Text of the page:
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Great crested newt

Great crested newt by Karl ChartersGreat crested newt by Karl Charters

Triturus cristatus

The great crested newt is Britain’s most strictly protected amphibian. It is the largest of our newts, with mature females reaching up to 6.5 inches or so in length, and named after the male’s courtship regalia – the jagged crest that runs down his back during breeding season. It is also known as the warty newt because of its dark black-brown colour with ‘warty’ darker spots and bright orange-yellow belly with dark blotches. Although this newt breeds in ponds, it spends much of its life foraging and overwintering on dry land, hugely dependent on nearby rough grass, hedges and good habitat links to other ponds.

Suffolk (along with Cheshire) boasts the highest density of ponds in England – and is the county stronghold for the great crested newt. However, a three year Suffolk Pond Project run by the Trust produced some alarming data about the state of Suffolk’s ponds and the status of great crested newts. The Project showed just how critical pond restoration and appropriate management was to rejuvenate dwindling populations that may be on the verge of local extinction in parishes with very low pond densities.

Analysis of 2004-07 pond survey data provided a unique snapshot of 900 of Suffolk’s 22,000 estimated ponds. Whilst over 14% of the ponds surveyed contained great crested newts, large and thriving populations were only recorded at a handful of ponds – sunny, well vegetated ones with good surrounding habitat. In most cases they were merely hanging on in silted, shaded, neglected ponds with one or two newts laying a few eggs on occasional plants. Our survey showed that the vast proportion of Suffolk’s ponds were in fact unsuitable for newts due to heavy shade and organic matter, or the presence of predatory fish or damagingly high duck populations.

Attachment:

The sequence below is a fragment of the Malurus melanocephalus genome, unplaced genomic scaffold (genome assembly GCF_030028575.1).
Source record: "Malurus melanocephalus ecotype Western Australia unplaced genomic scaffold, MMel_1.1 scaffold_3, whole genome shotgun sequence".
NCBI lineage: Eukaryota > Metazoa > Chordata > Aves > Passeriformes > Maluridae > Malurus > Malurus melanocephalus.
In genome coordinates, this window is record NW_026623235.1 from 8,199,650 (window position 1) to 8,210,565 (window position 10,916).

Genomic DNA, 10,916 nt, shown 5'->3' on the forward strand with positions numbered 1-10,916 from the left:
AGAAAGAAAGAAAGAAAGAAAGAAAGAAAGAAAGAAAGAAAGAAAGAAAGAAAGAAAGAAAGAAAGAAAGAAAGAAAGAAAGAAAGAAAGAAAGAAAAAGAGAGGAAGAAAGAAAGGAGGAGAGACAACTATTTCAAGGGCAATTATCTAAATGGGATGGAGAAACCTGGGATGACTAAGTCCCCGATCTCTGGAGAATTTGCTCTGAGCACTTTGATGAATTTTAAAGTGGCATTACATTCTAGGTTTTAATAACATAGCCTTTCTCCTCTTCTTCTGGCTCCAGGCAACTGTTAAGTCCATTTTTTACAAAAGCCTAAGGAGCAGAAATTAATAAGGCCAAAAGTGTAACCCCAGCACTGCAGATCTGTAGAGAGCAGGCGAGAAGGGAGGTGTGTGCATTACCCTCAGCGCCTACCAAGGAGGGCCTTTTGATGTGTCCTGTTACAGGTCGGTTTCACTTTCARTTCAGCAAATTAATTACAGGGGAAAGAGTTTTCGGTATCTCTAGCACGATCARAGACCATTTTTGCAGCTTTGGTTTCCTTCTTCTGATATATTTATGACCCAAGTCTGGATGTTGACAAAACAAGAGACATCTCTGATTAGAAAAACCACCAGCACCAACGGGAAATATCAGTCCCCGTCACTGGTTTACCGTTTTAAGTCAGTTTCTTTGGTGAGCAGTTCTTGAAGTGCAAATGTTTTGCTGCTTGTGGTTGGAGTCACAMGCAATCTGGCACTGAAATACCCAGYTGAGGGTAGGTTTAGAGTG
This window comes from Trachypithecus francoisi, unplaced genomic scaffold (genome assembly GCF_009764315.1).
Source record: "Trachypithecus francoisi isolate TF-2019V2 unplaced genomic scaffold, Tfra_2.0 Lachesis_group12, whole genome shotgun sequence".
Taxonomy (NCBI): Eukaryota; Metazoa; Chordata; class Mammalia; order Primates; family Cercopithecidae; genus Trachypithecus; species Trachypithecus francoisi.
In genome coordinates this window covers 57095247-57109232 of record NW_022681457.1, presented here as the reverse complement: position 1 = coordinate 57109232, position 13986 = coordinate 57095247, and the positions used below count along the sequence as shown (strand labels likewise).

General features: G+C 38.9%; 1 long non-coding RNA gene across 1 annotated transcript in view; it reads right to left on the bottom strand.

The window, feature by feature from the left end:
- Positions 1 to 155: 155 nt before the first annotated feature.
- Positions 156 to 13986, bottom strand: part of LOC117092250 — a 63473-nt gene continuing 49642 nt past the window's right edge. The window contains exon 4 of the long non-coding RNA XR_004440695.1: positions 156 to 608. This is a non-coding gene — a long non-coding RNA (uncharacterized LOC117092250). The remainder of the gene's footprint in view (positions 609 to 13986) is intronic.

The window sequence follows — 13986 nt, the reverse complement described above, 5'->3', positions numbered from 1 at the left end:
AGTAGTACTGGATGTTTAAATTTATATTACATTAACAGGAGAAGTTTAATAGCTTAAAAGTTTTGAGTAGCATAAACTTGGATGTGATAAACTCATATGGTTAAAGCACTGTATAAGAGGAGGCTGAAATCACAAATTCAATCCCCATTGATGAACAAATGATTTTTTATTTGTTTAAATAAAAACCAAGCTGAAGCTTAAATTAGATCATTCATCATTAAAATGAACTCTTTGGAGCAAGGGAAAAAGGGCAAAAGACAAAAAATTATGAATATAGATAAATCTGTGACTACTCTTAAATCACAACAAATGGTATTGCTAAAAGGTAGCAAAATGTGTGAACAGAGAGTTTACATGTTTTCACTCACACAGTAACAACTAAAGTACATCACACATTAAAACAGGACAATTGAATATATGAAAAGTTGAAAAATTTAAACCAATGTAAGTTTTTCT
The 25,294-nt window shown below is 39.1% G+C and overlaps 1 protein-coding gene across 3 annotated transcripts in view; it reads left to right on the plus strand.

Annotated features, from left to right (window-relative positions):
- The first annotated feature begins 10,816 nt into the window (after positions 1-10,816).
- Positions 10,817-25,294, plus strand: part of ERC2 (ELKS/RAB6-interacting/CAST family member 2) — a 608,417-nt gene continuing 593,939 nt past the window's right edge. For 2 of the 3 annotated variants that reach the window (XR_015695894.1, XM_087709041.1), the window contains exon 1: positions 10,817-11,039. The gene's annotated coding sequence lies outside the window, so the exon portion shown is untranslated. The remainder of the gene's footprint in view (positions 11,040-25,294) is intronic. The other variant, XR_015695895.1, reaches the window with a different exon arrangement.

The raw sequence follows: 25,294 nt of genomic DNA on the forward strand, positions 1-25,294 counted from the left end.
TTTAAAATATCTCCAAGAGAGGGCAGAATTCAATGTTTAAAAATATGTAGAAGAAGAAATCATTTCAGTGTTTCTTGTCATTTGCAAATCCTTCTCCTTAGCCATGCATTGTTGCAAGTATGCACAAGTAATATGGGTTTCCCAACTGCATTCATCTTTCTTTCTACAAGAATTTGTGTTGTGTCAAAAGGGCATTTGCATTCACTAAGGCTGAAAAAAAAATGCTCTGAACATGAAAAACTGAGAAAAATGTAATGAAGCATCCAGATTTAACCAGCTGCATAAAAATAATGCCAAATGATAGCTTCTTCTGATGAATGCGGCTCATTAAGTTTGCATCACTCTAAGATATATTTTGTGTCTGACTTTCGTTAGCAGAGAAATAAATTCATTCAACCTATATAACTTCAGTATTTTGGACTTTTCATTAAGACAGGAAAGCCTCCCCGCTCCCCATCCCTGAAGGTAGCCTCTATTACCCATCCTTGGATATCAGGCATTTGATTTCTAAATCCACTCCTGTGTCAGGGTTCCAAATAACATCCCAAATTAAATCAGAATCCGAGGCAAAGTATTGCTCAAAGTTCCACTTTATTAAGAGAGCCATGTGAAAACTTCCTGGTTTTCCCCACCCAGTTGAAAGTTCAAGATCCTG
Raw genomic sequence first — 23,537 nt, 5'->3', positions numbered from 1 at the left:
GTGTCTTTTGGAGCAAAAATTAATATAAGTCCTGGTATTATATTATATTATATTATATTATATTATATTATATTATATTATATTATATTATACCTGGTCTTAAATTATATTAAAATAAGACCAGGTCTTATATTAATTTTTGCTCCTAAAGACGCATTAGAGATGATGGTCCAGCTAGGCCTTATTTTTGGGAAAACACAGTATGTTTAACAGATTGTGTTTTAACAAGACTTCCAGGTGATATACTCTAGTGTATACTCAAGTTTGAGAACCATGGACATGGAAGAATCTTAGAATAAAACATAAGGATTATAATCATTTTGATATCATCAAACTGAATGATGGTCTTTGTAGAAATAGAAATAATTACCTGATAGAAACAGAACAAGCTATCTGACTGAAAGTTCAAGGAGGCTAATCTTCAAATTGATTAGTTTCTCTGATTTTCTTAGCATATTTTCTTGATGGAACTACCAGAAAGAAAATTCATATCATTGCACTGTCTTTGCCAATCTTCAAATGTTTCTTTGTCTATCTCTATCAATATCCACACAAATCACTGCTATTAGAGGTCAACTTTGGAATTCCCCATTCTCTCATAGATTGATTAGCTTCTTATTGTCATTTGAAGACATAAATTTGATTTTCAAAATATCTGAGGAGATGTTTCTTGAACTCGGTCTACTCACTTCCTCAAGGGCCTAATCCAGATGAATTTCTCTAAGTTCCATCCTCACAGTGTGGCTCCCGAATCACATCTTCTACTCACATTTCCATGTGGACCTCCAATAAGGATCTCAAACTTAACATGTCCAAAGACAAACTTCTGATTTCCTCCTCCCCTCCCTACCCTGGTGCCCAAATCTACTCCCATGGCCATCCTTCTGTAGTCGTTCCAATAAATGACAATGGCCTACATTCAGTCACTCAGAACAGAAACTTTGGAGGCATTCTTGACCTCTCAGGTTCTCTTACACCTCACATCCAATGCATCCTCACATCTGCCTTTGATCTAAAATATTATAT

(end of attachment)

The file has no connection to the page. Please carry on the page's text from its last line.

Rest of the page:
As a result of this pond survey work the Trust has given – and continues to give - targeted pond restoration advice to landowners with follow-up visits to monitor success. The Trust has advised on over 84% of the ponds restored with Natural England grant aid between 2006 and 2010. Early monitoring of 50 of these and other ponds showed that just one year after pond restoration, breeding great crested newts had returned to 23% of ponds where there had previously been none.

The great crested newt is long-lived and and extremely mobile and can travel up to one kilometre in search of good pond habitat. Because of this, sensitive restoration of neglected ponds can quickly result in newts moving into a previously unsuitable pond – and result in a turnaround in the fortunes of this species locally.